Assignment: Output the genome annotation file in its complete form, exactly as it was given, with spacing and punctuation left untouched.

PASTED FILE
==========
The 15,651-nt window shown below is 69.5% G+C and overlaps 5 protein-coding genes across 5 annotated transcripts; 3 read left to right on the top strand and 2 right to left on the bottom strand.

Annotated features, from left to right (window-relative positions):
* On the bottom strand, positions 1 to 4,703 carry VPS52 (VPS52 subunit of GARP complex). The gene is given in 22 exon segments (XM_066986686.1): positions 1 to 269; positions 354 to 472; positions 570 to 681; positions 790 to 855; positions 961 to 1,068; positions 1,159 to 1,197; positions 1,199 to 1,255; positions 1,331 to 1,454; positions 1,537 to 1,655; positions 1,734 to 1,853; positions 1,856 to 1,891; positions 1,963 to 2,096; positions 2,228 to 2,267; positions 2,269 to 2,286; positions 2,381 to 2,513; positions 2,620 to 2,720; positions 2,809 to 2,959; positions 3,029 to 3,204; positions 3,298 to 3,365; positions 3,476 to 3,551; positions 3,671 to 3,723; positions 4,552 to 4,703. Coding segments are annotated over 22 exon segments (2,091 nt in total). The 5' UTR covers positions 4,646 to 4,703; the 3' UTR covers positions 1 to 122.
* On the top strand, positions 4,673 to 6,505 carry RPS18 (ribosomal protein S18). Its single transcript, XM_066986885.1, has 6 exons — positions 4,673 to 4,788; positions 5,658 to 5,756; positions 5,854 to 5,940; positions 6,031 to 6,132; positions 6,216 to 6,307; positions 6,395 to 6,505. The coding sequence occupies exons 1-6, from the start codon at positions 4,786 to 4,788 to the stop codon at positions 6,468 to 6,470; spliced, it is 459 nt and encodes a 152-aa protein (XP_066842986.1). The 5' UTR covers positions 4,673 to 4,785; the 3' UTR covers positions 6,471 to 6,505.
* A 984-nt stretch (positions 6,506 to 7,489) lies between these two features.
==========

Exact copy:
The 15,651-nt window shown below is 69.5% G+C and overlaps 5 protein-coding genes across 5 annotated transcripts; 3 read left to right on the top strand and 2 right to left on the bottom strand.

Annotated features, from left to right (window-relative positions):
* On the bottom strand, positions 1 to 4,703 carry VPS52 (VPS52 subunit of GARP complex). The gene is given in 22 exon segments (XM_066986686.1): positions 1 to 269; positions 354 to 472; positions 570 to 681; positions 790 to 855; positions 961 to 1,068; positions 1,159 to 1,197; positions 1,199 to 1,255; positions 1,331 to 1,454; positions 1,537 to 1,655; positions 1,734 to 1,853; positions 1,856 to 1,891; positions 1,963 to 2,096; positions 2,228 to 2,267; positions 2,269 to 2,286; positions 2,381 to 2,513; positions 2,620 to 2,720; positions 2,809 to 2,959; positions 3,029 to 3,204; positions 3,298 to 3,365; positions 3,476 to 3,551; positions 3,671 to 3,723; positions 4,552 to 4,703. Coding segments are annotated over 22 exon segments (2,091 nt in total). The 5' UTR covers positions 4,646 to 4,703; the 3' UTR covers positions 1 to 122.
* On the top strand, positions 4,673 to 6,505 carry RPS18 (ribosomal protein S18). Its single transcript, XM_066986885.1, has 6 exons — positions 4,673 to 4,788; positions 5,658 to 5,756; positions 5,854 to 5,940; positions 6,031 to 6,132; positions 6,216 to 6,307; positions 6,395 to 6,505. The coding sequence occupies exons 1-6, from the start codon at positions 4,786 to 4,788 to the stop codon at positions 6,468 to 6,470; spliced, it is 459 nt and encodes a 152-aa protein (XP_066842986.1). The 5' UTR covers positions 4,673 to 4,785; the 3' UTR covers positions 6,471 to 6,505.
* A 984-nt stretch (positions 6,506 to 7,489) lies between these two features.